This education typically ends before the installation of a design, when dirt is moved, trees are planted, stones stacked. However, as six UC Berkeley students discovered while visiting a top Japanese design school, the end of construction can mean the beginning of a new phase of design. During a weeklong workshop hosted by the Kyoto University of Art and Design in May, six students and LAEP chair Linda Jewell were exposed to an approach to landscape design education that pushed students to value thoughtful and creative maintenance as a crucial component of the design process. During the workshop, we saw the elevation of maintenance to an art form, defining its role as a shaper of space and experience alongside conceptual, on-paper design.
This lesson in the value of maintenance emerged during visits to Kyoto gardens such as Katsura Rikyu, Kinkaku-ji, and Daisen-in and from doing hands-on maintenance with our Japanese counterparts. The UC Berkeley contingency was joined by two students from Rutgers University and their professor Seiko Goto, one of the organizers of the event. Two faculty members from the Kyoto University of Art and Design led our workshops: Ken Kawai (M.L.A. ’93) and Takahiro Naka, one of the foremost experts on Japanese garden history and restoration. Our hands-on workshops included learning time-honored pine pruning techniques that consider the visual and experiential implications of each grouping of needles, which we were trained to trim and shape by hand. We learned from master gardeners how pruning, when considered as a design process of its own, can adapt to the evolving characteristics of the tree and the conditions of the space it occupies. Other workshops utilized Professor Naka’s expertise in garden restoration. Our Berkeley group, working alongside students from Rutgers and Kyoto, helped excavate an ancient stone path as well as a pond garden on imperial palace grounds in Kyoto. The Kyoto students spend one day per week honing these creative maintenance and restoration skills to augment their conceptual design instruction.
Of course, the mode of professional practice in the U.S. limits the role of this type of maintenance in design thinking. Here, firms see projects through construction, sometimes providing guidelines for maintenance to the client, sometimes not. Budget cuts put maintenance of public landscapes at risk. Developer-driven private landscapes mean relatively rapid changes in ownership, leaving long-term maintenance unlikely. From viewing the results of maintenance in the Kyoto gardens, it became clear that many meaningful American landscapes built today will not receive the care that enables landscapes like Katsura and Daisen-in to abide.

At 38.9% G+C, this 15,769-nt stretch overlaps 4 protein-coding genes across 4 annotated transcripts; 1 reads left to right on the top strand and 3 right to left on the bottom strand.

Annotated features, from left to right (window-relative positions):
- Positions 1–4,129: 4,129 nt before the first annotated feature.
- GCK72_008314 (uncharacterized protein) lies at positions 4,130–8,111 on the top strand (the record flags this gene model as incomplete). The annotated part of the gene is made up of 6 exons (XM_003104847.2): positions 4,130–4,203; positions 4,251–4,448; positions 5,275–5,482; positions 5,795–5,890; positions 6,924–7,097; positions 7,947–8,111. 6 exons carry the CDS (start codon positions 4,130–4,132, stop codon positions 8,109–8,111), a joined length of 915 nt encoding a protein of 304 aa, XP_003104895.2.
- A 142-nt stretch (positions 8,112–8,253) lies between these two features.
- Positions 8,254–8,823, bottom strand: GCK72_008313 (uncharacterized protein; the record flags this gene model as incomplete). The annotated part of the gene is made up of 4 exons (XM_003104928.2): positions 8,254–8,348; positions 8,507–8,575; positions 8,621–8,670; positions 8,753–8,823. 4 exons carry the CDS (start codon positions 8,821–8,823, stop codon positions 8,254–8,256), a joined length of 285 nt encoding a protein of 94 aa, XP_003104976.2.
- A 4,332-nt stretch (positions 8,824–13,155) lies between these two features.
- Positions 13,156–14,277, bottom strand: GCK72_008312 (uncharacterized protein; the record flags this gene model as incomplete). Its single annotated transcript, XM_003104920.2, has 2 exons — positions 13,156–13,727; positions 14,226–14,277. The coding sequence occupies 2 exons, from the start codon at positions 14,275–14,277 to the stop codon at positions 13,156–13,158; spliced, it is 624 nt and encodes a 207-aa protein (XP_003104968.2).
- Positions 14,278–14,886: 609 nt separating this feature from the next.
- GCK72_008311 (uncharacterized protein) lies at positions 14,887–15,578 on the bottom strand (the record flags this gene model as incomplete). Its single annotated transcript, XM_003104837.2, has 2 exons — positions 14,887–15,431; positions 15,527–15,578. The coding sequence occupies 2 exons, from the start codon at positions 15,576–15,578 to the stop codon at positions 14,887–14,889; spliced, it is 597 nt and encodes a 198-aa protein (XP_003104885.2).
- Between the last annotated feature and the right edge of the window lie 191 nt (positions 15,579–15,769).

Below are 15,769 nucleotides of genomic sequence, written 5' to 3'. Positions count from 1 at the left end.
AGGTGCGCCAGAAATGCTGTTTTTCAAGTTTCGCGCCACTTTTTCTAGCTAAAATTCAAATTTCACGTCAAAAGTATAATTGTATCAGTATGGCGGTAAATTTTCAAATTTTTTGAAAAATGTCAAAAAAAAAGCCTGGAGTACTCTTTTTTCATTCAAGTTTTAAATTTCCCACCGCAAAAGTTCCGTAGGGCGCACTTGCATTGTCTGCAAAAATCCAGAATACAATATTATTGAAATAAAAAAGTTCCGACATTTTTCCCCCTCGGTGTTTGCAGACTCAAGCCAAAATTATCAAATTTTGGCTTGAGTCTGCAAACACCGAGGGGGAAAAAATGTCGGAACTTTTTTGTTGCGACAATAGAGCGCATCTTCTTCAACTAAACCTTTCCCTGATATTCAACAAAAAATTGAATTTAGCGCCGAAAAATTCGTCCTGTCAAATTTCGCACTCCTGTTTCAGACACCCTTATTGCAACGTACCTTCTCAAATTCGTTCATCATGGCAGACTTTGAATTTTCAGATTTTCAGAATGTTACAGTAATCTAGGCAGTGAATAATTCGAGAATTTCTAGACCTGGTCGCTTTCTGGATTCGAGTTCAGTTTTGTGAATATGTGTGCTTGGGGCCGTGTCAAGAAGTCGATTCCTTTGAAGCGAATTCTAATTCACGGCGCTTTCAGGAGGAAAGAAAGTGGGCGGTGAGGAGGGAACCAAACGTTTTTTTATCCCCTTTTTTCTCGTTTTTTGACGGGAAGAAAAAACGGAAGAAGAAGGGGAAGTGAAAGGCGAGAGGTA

The exchange of knowledge during our week in Kyoto did flow in both directions. The six Berkeley students, along with Professor Jewell and the Rutgers students, delivered presentations on the influence of Japanese gardens on U.S. design and designers. Topics ranged from the important role of Japanese immigrants in the residential gardening industry in California to the influence of traditional Japanese gardens on modernist landscape architects in the U.S. Through these presentations, we described for the Japanese students how their design heritage had affected our built landscapes, from the commercial-driven mimicry of the Tea Garden at Golden Gate Park to the profound inspiration for leading designers such as Rich Haag.
The week-long exchange with the faculty and students at the Kyoto University of Art and Design cast Japanese and U.S. attitudes toward landscapes in an appropriately contrasting light. The notions of continuity and harmony and tradition that are so important in Japan are likewise critical in their man-made landscapes. The rapidity and temporariness inherent in U.S. culture no doubt play a role in our attitudes and actions toward designed landscapes. The experience in Kyoto added up to a crystallization of an idea we all grapple with on a consistent basis–that landscapes are inextricably linked to the culture that produced them.